video evidence. Hollins argues the video shows that officers
surveilling his vehicle were “uncertain as to whether
Gaston had left a package in the vehicle.” According to
Hollins, “[t]he special agents specifically discussed
entering the vehicle to confirm the presence of the white
bag.” In reply, Hollins goes further, arguing that the
officers were “excitedly unsure” about whether a
drug transaction had taken place and there was “near
panic in their voices” as they expressed doubt about
what they had just observed. In Hollins' eyes, the video
shows that none of the officers knew what Gaston had done in
the course of entering and then exiting Hollins' vehicle.
reviewed the entirety of the video, the Court finds that
Hollins' characterizations of the same are wildly
inaccurate. In pertinent part, the video shows the following.
Gaston was sitting in the driver's seat of a car parked
directly in front of Hollins' parked vehicle. Gaston
exited out of the driver's door of her car, walked around
the front of her car, and opened the back passenger door of
her car. At this point, the video does not show anything in
Gaston's hands. Gaston then leaned into her car, leaned
back out, and turned to face Hollins' vehicle. At this
point, there is clearly a white bag in Gaston's left
hand, which she switches to her right hand. Gaston then walks
to Hollins' vehicle, opens the front passenger door, and
sits down in the front passenger seat. Other than Gaston,
there is no one in Hollins' evidently unlocked vehicle.
The video does not show with specificity what it is Gaston
does while sitting in Hollins' vehicle, but she is seen
fiddling with or moving things around the center console.
Gaston then exits the front passenger side of Hollins'
vehicle and opens the back passenger door of the same
vehicle. Gaston looks into and then leans into the back
passenger side of Hollins' vehicle. During this process,
both of Gaston's hands can be seen. Nothing is contained
in either. Gaston then leans out of Hollins' vehicle and
closes the back passenger door with her empty right hand.
Gaston then walks toward and around the front of Hollins'
vehicle. As she does so, her left hand is visible. There is
nothing contained in her left hand. Gaston then enters her
light, the video clearly shows that Gaston left the white bag
at issue in Hollins' vehicle because it was in her hands
when she approached and entered it, but the white bag was not
in her hands when she exited. What then of the officers'
reaction, on which Hollins places so much emphasis? There are
two officers. After Gaston re-enters her car, one of the
officers (whom the Court will call the “first
officer”) says, “Her hands are empty. Her hands
are empty yeah?” The other officer (whom the Court will
call the “second officer”) says, “I
couldn't see the hands.” At this point, “the
guy” arrives on the scene, and the first officer states
that “the guy” appears to be saying something to
Gaston. “The guy” then walks away, and Gaston
drives away. The first officer then states that “the
guy” is “Kaps.” “Kaps” is
another name for Hollins. The first officer then says that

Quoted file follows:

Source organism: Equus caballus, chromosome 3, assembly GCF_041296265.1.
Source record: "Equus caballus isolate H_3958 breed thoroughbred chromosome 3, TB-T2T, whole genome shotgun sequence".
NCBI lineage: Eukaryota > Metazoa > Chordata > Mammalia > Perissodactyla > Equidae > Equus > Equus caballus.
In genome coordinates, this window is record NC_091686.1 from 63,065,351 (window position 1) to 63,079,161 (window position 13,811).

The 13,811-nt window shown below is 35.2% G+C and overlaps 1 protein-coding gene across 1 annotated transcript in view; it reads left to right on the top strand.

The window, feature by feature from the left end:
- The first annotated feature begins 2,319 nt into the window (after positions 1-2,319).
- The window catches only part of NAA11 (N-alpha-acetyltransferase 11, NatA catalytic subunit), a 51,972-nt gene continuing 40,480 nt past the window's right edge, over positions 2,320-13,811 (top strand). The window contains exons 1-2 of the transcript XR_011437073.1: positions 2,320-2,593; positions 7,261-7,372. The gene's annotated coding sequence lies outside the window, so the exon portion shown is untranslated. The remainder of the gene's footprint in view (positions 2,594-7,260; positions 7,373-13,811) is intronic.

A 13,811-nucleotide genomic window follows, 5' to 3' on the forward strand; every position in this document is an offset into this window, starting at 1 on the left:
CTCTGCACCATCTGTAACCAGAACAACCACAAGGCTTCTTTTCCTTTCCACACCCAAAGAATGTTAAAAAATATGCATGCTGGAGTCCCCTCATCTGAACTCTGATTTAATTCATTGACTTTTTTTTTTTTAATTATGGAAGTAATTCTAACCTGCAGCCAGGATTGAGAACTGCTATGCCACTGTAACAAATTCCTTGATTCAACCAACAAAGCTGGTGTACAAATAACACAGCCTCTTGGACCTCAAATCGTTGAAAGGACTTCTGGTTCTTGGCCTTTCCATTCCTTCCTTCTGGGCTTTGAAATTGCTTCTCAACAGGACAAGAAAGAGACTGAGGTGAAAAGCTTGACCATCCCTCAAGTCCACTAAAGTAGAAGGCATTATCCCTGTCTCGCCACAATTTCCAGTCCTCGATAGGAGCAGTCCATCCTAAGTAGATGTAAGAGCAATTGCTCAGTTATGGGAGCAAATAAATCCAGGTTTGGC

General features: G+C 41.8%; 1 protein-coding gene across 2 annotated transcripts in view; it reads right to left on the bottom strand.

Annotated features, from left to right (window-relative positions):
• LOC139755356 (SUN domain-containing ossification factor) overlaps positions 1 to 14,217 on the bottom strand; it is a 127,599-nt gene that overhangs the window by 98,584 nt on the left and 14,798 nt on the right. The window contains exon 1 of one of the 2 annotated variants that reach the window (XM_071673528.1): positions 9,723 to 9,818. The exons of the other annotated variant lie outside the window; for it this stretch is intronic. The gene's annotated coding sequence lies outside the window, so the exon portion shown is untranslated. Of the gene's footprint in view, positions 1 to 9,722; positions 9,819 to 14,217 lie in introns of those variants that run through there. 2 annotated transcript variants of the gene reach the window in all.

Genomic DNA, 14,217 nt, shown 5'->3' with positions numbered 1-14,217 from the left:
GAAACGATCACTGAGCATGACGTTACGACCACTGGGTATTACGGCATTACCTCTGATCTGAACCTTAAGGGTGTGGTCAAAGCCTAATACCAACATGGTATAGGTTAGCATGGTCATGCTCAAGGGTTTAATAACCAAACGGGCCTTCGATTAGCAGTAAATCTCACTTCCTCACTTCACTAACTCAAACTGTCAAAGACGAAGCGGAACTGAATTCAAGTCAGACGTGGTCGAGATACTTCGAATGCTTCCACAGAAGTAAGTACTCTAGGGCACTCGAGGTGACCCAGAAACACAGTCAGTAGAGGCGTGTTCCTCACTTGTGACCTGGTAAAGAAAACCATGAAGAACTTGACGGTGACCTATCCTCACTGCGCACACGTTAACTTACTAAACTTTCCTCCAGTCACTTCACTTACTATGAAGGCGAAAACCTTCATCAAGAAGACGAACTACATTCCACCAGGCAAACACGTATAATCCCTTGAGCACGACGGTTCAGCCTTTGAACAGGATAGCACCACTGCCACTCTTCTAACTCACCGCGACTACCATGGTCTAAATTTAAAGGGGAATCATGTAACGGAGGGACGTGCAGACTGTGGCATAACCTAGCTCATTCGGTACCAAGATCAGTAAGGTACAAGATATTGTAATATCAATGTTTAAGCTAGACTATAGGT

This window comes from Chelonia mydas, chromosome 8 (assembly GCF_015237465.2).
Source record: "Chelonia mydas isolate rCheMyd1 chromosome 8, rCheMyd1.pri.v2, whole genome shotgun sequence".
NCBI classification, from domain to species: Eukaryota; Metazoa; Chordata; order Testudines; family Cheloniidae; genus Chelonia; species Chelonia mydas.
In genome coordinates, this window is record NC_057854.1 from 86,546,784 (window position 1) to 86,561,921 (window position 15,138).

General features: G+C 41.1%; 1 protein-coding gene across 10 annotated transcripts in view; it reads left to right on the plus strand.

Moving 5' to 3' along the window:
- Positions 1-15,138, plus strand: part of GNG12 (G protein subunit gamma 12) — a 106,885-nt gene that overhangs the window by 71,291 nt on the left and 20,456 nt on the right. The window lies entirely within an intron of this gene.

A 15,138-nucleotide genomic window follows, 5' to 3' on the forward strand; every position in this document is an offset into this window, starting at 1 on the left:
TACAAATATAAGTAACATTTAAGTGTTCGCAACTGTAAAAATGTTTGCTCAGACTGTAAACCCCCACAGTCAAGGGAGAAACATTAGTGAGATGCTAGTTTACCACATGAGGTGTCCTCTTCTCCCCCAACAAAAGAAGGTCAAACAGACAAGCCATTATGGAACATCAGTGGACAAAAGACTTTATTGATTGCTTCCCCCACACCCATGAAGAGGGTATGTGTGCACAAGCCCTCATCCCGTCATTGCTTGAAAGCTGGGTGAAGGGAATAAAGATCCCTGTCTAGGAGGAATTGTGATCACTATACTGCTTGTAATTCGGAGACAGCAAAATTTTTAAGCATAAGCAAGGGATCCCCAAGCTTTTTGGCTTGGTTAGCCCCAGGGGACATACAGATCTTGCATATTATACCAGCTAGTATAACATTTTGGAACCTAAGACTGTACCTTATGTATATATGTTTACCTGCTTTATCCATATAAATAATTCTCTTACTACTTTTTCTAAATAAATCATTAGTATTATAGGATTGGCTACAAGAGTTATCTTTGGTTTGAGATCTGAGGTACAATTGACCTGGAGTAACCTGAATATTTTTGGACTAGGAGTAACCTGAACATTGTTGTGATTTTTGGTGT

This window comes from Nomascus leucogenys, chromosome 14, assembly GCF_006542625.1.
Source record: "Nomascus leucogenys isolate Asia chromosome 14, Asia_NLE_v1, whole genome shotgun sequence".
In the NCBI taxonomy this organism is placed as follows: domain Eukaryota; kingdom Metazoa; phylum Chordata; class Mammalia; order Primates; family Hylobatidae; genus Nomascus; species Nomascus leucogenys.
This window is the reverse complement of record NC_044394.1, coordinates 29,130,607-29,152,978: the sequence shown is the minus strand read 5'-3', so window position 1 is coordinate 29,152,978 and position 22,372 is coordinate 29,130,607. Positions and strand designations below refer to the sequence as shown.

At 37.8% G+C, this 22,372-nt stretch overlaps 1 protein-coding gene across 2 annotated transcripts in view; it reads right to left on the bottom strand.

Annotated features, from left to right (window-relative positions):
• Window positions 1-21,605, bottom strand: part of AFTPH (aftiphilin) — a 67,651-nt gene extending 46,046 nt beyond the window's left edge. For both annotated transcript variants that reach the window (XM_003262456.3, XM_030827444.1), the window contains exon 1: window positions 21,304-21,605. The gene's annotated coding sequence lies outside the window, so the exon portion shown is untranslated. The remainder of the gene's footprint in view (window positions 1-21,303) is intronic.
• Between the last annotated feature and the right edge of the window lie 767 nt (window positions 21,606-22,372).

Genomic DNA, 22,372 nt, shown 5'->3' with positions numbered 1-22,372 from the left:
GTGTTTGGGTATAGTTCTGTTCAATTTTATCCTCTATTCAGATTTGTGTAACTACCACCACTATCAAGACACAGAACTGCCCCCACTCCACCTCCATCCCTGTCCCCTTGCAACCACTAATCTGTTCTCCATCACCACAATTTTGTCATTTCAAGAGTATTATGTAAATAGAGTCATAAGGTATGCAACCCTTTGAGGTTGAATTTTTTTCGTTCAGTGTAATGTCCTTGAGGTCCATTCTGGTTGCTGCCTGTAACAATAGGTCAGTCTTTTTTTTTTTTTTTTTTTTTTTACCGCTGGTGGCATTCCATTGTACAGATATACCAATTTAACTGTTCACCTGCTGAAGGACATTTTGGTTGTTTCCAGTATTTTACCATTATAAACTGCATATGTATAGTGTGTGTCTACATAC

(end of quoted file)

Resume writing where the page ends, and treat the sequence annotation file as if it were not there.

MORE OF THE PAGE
Hollins did not go back to his vehicle, “so the package
should still be in his car.” In a subsequent video
clip, Hollins can be seen opening his vehicle after Gaston
drives away. Hollins leans into his vehicle, returns to an
upright position outside of the vehicle, and then closes the
door. As Hollins walks away, he can be seen carrying a black
bag. The first officer then says, “I don't think
he's going to take the whole.” In the next video
clip, the first officer says, “If the car's not
locked, we can go through real fast and see.” There are
no further pertinent statements from the officers before
another individual, who is presumably an undercover officer,
opens the back passenger door of Hollins' vehicle and
looks in without entering. Two to three seconds after opening
the door, the undercover officer closes it and walks away.
The first officer then says, “But he looked to see if
the bag was in there?” The second officer responded
affirmatively that the undercover officer had looked. In the
final video clip, the first officer states that Hollins will
not sell the “whole three keys at work” and there
is a “good chance” Hollins will have “at
least a pound or two left when he leaves later.” The
first officer then says that it would be an
“option” “to stop and grab that bag later,
” but it is not his decision. As it relates to the
instant motion to suppress, that is the end of the video.
to Hollins' arguments, the officers are never brought to
near panic or excitement about whether Gaston left a bag in
Hollins' vehicle. Instead, the first officer
matter-of-factly states that Gaston's hands were empty
when she exited Hollins' vehicle. Although the first
officer then phrased the same statement as a question to his
colleague, there is no doubt or uncertainty conveyed.
Moreover, the second officer's statement that he could
not see Gaston's hands was delivered with frustration,
not panic. The mere fact that the second officer could not
see Gaston's hands does not mean he believed Gaston had
something in her hands when she returned to her car. To the
extent there was any doubt about the officers'
understanding, the first officer made things clear when he
said that, because Hollins did not go toward his car after